We live in strange times indeed.
Around ten days ago, one of our contributors in our extended network made a dramatic announcement on Facebook: he was leaving a WhatsApp group of close friends. He said he was dismayed by the constant sniping from both ends of the political spectrum. And instead of allowing our biases and peculiarities to co-exist, he said he was fed up by the attempts to beat people who weren’t like us into submission through brute force or clever use of words.
Yet another contributor asked me for a web link to a much talked about recent speech at a conclave so that his wife could share it in her WhatsApp group to bring a semblance of calm deliberation, amidst the shrill nationalistic rhetoric.
Outrage is a leitmotif of our social media conversations. And it is starting to reach a tipping point. Calm, sensible dialogue has been replaced by loud, cantankerous debates that leave no one wiser. Some of it may be spurred on by the upcoming elections. But the real danger is that this is well on its way to becoming the new normal. Unless we do something about it.
I must confess it is easy to get unwittingly drawn into this cul-de-sac. Earlier today, I had to pull myself back from one such endless exchange on Twitter over a raging controversy over two recent advertising campaigns launched on digital media by Hindustan Unilever for two of its brands, Brooke Bond Red Label and Surf Excel.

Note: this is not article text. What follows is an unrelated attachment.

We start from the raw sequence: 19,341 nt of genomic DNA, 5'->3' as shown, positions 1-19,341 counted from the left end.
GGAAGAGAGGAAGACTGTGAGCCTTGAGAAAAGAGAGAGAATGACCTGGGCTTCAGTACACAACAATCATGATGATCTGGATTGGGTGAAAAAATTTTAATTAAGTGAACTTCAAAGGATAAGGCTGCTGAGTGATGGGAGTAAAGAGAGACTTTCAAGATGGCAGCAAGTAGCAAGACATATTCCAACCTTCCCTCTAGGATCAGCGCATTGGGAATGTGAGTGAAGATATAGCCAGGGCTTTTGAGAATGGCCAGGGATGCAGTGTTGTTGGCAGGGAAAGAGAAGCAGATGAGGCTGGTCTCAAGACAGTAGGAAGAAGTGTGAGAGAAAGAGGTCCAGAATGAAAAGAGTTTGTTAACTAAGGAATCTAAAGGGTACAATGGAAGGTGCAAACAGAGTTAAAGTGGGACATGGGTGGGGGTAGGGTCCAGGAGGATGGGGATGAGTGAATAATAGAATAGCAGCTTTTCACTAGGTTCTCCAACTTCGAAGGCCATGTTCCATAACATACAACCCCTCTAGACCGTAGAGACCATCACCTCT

Even as social media accentuates social divides, there’s no point in blaming just the platforms. The problem lies with us. We need to recalibrate our responses, modes of conversation and learn to listen to people who are not like us.
It isn’t just us. Consumer brands that were built in the mass media era are also learning to adjust to the sound and fury of the social media.
This week we invited Piyul Mukherjee, co-founder and CEO of Quipper Research, a boutique consumer research agency, to use her sociologist’s lens to dissect the social media controversy surrounding Brooke Bond Red Label tea. Piyul’s column triggered plenty of conversation. Make sure you read the diverse set of reader comments and helpful links on our site and also here on LinkedIn. Together, they help us understand the phenomenon better.
A little while ago, I received a forward from one of our contributors on WhatsApp. Take a break from the social media brawl to watch this parody of Bohemian Rhapsody, the song made famous by the rock band Queen. You’ll start to see the lighter side of it.
On behalf of Team Founding Fuel
A roundup of news and perspective on disruptive technology. In this issue: Facebook, 5G, and Raghuram Rajan’s The Third Pillar. (By NS Ramnath. Read time: 4 mins)
Why the Red Label Kumbh Mela ad backfired and the do’s and don’ts for brand custodians when designing their communication. (By Piyul Mukherjee. Read time: 3 mins)
What We Are Listening To
Shane Parish of Farnam Street talks to speaker, author and radio journalist Celeste Headlee, who has had decades of experience fine tuning the recipe for engaging and rewarding conversation. She shares some tips to help us instantly improve our conversational skills and meaningfully connect with others. (Listen time: 1hr 12 mins)
Former Amazon exec Julie Benezet discusses her new book The Journey of Not Knowing on the benefits that can come from being uncomfortable. From Knowledge@Wharton. (Listen time: 22:18 mins)
From Our Archives
Journalists need to be heard to be able to convey truths. But social media has dumbed down public discourse and made it difficult for reflective commentators to be heard. (By Arun Maira. Read Time: 11 mins)